August 16, 2022 - 7:00 am
Updated August 16, 2022 - 7:34 am
Southern Nevada coffee lovers are getting an unwelcome jolt with their morning cup of joe.
Customers who frequent local coffee shops say they’ve been noticing higher prices.
While consumer prices eased slightly last month, reaching 8.5 percent from a year ago, the Bureau of Labor Statistics reported last week the overall food index increased 10.9 percent year over year with categories such as milk rising by 15.6 percent and coffee prices for consumers up more than 20 percent.
Some coffee lovers like Mallory Gott aren’t surprised.
“The prices have gone up, and hopefully, at some point they’ll level out a little bit,” said Gott, who frequents downtown Las Vegas coffee joints like Mothership Coffee Roasters. “For now we’re like, ‘Okay, well we’ll take it as it comes.’”
Coffee shop owners in the Las Vegas Valley say they’ve been forced to raise prices to help cover higher supply costs — seen on everything from coffee beans, cups, napkins to stir sticks. They’re not alone. Major companies like Unilever PLC, whose brands include Ben & Jerry’s and Dove, Chipotle Mexican Grill Inc. and McDonald’s Corp. have had to pass off the increased cost of goods, fuel and other operational costs on to their customers, according to recent earnings reports.
On Monday, Gott bought her usual drink at Mothership, an iced almond milk latte, that costs $5.50 before tax. Even with higher prices, Gott doesn’t plan on stopping her coffee habit and feels “fortunate I’m not in a position where I cannot absorb the impact of the increase.”
“Do I love it? No. But, do I love coffee and want to drink it? Yes,” said Gott.
Mothership Coffee Roasters CEO Juanny Romero said prices at its three locations have increased by about 10 percent.
The company sources its coffee from Cafe Femenino, a women-led farming cooperative, but Romero said obtaining it has “been very difficult.”
“It’s not only the cost of coffee is going up, but our cash flow has gone up considerably to acquire these coffees too,” said Romero. “We’ve done our best not to pass this on to our customers, because we do understand that we’re all in the same boat together.”
Romero also said the biggest dent in its expenses has come from milk and paper products.
Mothership has tried to mitigate these costs by encouraging customers to bring their own cups or dine-in at their locations, allowing the shop to reduce its use of paper cups.
Nearby, Brew It Coffee House said sourcing coffee is the least of its issue. Owners Willie Villanueva and Patty Bell said it’s everything else that causes problems. It’s even started closing its doors on Sunday to help reduce operating costs.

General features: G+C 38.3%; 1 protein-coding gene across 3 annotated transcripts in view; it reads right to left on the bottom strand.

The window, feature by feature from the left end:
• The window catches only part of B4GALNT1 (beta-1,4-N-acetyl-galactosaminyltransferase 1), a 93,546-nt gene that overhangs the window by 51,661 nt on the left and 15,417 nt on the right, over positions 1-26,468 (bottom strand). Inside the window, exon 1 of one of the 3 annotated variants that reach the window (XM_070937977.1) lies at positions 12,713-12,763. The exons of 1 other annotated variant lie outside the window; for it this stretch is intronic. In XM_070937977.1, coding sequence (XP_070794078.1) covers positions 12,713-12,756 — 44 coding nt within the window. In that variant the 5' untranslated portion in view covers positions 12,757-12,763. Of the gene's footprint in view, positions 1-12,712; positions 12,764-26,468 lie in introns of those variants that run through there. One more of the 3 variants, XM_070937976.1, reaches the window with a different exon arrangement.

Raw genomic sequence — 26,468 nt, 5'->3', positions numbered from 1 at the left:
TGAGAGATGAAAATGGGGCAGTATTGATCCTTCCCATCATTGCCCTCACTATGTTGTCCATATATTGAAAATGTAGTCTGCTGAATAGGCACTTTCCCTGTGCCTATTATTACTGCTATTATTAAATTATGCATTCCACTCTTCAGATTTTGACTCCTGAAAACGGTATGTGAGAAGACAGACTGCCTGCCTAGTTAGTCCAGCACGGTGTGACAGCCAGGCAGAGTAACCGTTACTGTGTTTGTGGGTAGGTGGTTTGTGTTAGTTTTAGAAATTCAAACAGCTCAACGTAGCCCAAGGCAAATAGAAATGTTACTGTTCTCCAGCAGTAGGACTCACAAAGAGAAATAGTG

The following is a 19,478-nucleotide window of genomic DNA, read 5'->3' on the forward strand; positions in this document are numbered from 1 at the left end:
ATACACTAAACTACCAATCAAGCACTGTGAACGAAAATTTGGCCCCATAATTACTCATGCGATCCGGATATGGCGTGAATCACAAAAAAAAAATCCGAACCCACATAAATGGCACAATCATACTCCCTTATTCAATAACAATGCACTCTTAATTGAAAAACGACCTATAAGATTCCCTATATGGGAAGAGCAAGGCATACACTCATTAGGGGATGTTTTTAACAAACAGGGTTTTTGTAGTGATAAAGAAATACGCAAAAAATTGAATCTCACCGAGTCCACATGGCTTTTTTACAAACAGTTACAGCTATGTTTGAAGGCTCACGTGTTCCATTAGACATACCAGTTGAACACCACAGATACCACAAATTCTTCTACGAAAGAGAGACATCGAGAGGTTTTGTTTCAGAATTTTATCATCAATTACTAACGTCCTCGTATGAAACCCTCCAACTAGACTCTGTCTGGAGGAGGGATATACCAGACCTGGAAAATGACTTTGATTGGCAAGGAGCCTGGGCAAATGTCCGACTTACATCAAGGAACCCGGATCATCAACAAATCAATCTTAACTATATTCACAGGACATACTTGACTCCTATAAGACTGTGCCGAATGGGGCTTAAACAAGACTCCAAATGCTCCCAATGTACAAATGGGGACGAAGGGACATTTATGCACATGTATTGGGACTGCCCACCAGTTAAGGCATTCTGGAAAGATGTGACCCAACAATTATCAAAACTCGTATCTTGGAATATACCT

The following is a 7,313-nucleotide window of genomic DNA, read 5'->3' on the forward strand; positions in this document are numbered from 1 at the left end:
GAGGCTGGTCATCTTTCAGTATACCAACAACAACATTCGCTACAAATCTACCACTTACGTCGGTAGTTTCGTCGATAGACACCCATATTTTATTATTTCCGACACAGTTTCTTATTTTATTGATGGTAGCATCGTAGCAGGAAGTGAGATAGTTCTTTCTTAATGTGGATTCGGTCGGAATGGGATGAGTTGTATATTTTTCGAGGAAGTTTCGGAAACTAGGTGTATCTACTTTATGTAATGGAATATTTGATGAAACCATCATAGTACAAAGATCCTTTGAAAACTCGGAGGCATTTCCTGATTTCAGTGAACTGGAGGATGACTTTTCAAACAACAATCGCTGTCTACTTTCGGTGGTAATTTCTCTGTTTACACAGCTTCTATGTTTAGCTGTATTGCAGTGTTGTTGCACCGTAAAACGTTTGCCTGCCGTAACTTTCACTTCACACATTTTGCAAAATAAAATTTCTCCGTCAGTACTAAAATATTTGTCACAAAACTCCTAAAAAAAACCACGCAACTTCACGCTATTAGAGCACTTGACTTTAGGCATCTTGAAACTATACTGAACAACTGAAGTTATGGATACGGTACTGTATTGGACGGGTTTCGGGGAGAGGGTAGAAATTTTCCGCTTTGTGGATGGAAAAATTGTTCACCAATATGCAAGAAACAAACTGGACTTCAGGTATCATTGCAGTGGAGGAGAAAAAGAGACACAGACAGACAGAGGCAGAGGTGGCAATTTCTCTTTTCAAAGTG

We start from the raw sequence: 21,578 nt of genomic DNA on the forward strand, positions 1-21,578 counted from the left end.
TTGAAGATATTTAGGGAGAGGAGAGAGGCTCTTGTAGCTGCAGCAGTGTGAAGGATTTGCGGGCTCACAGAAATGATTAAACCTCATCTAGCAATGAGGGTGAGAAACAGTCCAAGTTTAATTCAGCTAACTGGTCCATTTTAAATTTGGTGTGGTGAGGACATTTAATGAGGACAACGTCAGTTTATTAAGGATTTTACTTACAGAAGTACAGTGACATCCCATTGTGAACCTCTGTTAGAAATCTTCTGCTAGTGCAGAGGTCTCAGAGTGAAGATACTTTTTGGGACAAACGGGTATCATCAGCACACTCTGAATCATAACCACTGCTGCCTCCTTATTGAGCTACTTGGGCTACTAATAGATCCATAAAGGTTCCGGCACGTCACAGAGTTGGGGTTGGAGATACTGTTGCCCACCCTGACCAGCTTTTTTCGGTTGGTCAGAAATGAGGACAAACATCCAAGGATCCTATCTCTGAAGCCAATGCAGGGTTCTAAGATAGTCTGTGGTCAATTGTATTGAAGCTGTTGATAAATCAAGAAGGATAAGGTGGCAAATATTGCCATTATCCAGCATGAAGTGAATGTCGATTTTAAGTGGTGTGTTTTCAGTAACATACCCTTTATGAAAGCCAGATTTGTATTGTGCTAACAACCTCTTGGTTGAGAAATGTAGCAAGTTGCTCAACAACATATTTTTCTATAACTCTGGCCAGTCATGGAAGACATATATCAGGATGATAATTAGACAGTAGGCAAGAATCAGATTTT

“Besides the coffee, everything else has gone up,” said Bell. “The creamers, the syrups, everything that goes into it has gone up. We’ve raised [prices] a little bit, not too, too much.”
“We have one kind of cup we use — you go buy it again, it’s nowhere to be found. Then you have to get a different cup and then different cups have different lids … It’s just difficult to find things.”
Bell said customers have been understanding.
“I think everybody knows. I mean, look at the price of gas,” said Bell. “Everybody knows prices are going up, so they’re not surprised.”
Jenny Wong, a customer at Brew It, has noticed the recent price jumps and it’s forced her to trim her coffee trips, opting instead to make coffee at home.
“I would say it used to be part of my daily routine and then now I consider it more of a treat,” said Wong. “I’m trying to discipline myself and create a budget.”
Wong’s usual order is a cup of premium black coffee, which she says normally costs about $6. But making a cup at home is cheaper, according to Wong, since a bag of coffee beans costs $15.
Meanwhile at Grouchy John’s Coffee, off South Maryland Parkway and East Wigwam Avenue, Divyansh Sharma is studying while enjoying a cup of coffee, which has now become a luxury item.
“I have noticed a slight increase in prices of coffee. I actually just recently bought a coffee maker last week,” said Sharma. “I’ve been trying to supplement that by trying to go to coffee shops less and find more similar products.”
Sharma, who typically orders a large black coffee, said he will not pay more than $3 for a cup. He used to indulge in a pricier latte but is now trying to save money.
But many drinkers noted that even with higher prices they’d still be willing to visit their local coffee shop — just less frequently.
“You live once. It’s okay to buy a good cup every once in a while,” said Wong.